MOBILE, Ala. (WALA) - UPDATE 6/19 5: 30pm: The Jury could not reach a sentencing recommendation Tuesday. Court will convene again Wednesday morning and diliberations will continue.
UPDATE 6/19 3:30 p.m.: Witness testimony has finished, and the jury is meeting to decide whether Lee should face life without parole or the death penalty.
The sentencing phase is expected to end Tuesday in the capital murder trial of Michael Lee.
After hearing from character witnesses, the jury will decide whether Lee will face the death penalty or life without parole.
Prosecutor Jo Beth Murphree said 10 jurors will have to agree to issue the death penalty and seven will have to agree for life without parole.
Saturday, the jury found Lee guilty of capital murder for the 2010 death of 23-year-old Kyser Miree.
Prosecutors say Lee and three other men forced their way into Miree's home and shot him in the head during an attempted robbery.
Monday, witnesses, including his mother and father, spoke on Miree's life and their memories of him. A clinical psychologist talked about the conditions Lee dealt with growing up and how those may have affected him.
Tuesday, the defense called Lee's mother, Felicia Lee, to testify.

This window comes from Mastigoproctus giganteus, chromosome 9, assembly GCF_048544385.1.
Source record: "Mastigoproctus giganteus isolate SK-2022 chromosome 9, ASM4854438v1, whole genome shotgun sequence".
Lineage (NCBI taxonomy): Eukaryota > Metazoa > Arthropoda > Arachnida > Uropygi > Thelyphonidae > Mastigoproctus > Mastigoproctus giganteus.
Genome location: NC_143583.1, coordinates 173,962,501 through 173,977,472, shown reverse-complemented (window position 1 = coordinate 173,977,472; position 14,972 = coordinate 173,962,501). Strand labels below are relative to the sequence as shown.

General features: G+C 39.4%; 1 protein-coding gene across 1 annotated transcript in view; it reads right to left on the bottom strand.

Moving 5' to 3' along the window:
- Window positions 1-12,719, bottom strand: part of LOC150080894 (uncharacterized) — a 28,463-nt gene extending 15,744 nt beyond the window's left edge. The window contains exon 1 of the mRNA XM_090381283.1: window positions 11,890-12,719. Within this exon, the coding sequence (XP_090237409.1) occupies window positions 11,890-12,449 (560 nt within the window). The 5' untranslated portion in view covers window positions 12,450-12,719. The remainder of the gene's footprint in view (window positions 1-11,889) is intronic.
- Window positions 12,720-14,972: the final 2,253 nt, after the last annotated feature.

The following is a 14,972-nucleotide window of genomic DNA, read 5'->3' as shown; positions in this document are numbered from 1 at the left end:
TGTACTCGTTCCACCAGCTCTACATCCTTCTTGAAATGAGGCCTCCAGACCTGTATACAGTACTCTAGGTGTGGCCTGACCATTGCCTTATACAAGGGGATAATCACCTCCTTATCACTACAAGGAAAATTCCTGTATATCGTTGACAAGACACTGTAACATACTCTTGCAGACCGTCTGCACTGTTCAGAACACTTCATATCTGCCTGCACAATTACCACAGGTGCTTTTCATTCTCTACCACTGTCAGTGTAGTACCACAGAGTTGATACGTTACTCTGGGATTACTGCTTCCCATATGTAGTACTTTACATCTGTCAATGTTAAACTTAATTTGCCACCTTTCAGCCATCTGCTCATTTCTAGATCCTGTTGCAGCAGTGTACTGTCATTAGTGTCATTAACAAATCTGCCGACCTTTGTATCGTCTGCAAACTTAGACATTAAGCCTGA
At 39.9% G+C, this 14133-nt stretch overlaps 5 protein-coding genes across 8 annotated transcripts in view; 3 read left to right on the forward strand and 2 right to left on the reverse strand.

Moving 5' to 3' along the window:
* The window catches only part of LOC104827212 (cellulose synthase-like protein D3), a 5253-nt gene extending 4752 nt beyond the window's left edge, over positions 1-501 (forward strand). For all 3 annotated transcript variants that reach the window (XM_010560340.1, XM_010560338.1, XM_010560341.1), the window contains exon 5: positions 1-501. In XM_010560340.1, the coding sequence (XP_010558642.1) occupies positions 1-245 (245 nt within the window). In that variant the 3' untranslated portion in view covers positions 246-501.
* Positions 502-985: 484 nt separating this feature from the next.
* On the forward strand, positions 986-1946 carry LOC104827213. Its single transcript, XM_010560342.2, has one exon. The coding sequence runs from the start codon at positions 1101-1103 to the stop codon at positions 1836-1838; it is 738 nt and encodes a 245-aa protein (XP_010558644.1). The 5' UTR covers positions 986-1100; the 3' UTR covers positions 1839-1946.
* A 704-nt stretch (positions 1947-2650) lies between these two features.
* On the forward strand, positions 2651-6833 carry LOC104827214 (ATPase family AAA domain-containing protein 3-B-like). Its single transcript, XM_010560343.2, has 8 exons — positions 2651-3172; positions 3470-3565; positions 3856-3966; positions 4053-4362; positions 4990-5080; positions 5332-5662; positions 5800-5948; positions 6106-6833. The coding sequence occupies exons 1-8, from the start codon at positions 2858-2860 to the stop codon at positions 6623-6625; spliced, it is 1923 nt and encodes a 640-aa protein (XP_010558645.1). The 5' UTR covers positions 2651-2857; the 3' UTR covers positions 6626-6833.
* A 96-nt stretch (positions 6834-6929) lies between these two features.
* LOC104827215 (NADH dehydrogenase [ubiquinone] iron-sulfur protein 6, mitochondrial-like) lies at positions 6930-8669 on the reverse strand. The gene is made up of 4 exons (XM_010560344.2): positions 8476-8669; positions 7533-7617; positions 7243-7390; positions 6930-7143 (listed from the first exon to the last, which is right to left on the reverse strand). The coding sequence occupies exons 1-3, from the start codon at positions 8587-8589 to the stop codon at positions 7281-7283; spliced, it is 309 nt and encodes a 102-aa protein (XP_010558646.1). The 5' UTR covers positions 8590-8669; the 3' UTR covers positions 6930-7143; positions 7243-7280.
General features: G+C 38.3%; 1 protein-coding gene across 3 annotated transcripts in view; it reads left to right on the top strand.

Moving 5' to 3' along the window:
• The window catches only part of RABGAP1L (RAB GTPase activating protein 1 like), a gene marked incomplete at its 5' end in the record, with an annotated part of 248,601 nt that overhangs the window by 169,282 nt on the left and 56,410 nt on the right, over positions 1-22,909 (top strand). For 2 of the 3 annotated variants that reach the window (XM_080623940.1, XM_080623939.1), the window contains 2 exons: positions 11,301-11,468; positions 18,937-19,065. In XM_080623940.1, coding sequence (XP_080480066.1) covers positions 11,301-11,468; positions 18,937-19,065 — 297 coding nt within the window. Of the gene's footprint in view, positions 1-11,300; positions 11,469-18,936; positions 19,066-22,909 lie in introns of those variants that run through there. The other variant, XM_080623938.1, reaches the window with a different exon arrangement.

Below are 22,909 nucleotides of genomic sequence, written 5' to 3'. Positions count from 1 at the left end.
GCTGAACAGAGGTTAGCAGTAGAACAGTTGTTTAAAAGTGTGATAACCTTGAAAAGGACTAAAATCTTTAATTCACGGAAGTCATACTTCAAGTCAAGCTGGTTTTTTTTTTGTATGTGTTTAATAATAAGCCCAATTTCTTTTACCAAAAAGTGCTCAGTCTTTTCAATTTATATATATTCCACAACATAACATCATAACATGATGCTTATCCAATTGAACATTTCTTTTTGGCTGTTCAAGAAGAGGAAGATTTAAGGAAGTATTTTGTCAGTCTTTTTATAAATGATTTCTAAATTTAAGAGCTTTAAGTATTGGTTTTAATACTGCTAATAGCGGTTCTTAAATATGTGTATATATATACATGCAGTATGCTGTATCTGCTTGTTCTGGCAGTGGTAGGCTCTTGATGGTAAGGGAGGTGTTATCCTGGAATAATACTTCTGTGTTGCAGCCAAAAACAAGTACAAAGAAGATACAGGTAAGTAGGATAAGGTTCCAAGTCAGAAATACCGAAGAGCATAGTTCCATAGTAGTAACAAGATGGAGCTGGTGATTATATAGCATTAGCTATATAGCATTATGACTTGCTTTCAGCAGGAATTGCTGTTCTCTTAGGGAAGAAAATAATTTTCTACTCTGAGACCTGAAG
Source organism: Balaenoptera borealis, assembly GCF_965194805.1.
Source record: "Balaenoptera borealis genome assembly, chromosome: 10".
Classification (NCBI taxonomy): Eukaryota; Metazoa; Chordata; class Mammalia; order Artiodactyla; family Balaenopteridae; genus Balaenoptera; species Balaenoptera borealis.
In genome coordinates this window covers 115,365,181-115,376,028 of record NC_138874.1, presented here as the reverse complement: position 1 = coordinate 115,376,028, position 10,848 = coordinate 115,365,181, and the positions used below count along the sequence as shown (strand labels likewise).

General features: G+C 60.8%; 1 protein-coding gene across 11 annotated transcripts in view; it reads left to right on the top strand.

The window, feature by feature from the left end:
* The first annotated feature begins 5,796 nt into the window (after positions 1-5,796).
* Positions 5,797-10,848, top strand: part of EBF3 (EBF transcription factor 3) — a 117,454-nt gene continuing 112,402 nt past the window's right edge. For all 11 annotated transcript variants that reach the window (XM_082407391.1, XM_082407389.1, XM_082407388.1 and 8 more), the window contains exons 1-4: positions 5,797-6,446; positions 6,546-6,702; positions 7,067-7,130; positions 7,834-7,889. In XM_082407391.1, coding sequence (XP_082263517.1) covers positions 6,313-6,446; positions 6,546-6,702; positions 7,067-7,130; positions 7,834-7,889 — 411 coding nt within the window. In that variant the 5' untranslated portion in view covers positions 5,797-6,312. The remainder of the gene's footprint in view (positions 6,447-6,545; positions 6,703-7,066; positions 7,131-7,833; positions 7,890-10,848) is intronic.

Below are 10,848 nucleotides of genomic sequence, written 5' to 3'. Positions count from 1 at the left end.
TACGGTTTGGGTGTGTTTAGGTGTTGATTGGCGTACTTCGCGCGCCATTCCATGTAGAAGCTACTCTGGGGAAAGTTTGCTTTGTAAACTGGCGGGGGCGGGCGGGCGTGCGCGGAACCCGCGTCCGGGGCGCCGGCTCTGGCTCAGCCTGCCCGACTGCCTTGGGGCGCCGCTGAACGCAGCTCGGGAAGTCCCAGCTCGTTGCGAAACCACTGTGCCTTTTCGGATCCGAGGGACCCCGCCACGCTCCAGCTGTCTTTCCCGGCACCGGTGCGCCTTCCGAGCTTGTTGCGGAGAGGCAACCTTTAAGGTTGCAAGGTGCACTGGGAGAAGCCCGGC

Lee spoke about the close relationship she shares with her son Michael.
She testified that when Michael was 10, she suffered severe complications from surgery, and she said Michael would never leave her bedside. She said when she healed and was ready for work, Michael didn't want her to go. She recalled Michael said, "You're gonna leave me like my father."
Felicia Lee teared up as she said that she constantly thinks about Michael.
She said, "It hurts so bad. All the time. I can't sleep. When he calls, I break down and cry. He says, 'Momma, please be strong.'"
Defense Attorney Art Powell asked Felicia if she understood the punishments that Michael faces, and she cried as she nodded yes.
Felicia Lee said her children are sad over the verdict, and she said, " I don't really think that my son killed nobody."
She made a tearful plea to the jury: "Please, don't take my son's life."
When asked how she would react to the death penalty she said, "It would hurt me bad. I don't know that I'll be able to take it."
In cross examination, Prosecutor Jill Phillips emphasized that Felicia did everything she could for her son: given him a home, clothes, and teaching him right from wrong.
Phillips asked, "None of your other children have killed anyone, have they?"
Felicia said, "No."
In closing arguments, Defense Attorney Glenn Davidson spoke about Monday's testimony with Dr. Marianne Rosenzweig.
"The purpose was not to give an excuse," said Davidson. "It was to explain who he is, and how he got that way."
Davidson spoke of how we are all products of our environment and upbringing, and he asked the jury to consider mercy.
In a rebuttal, Prosecutor Jo Beth Murphree asked, "What kind of mercy did that man show Kyser?"
Then Murphree pulled out a photograph of the crime scene, showing Miree lying in a pool of blood.
"That's the mercy," Murphree said.
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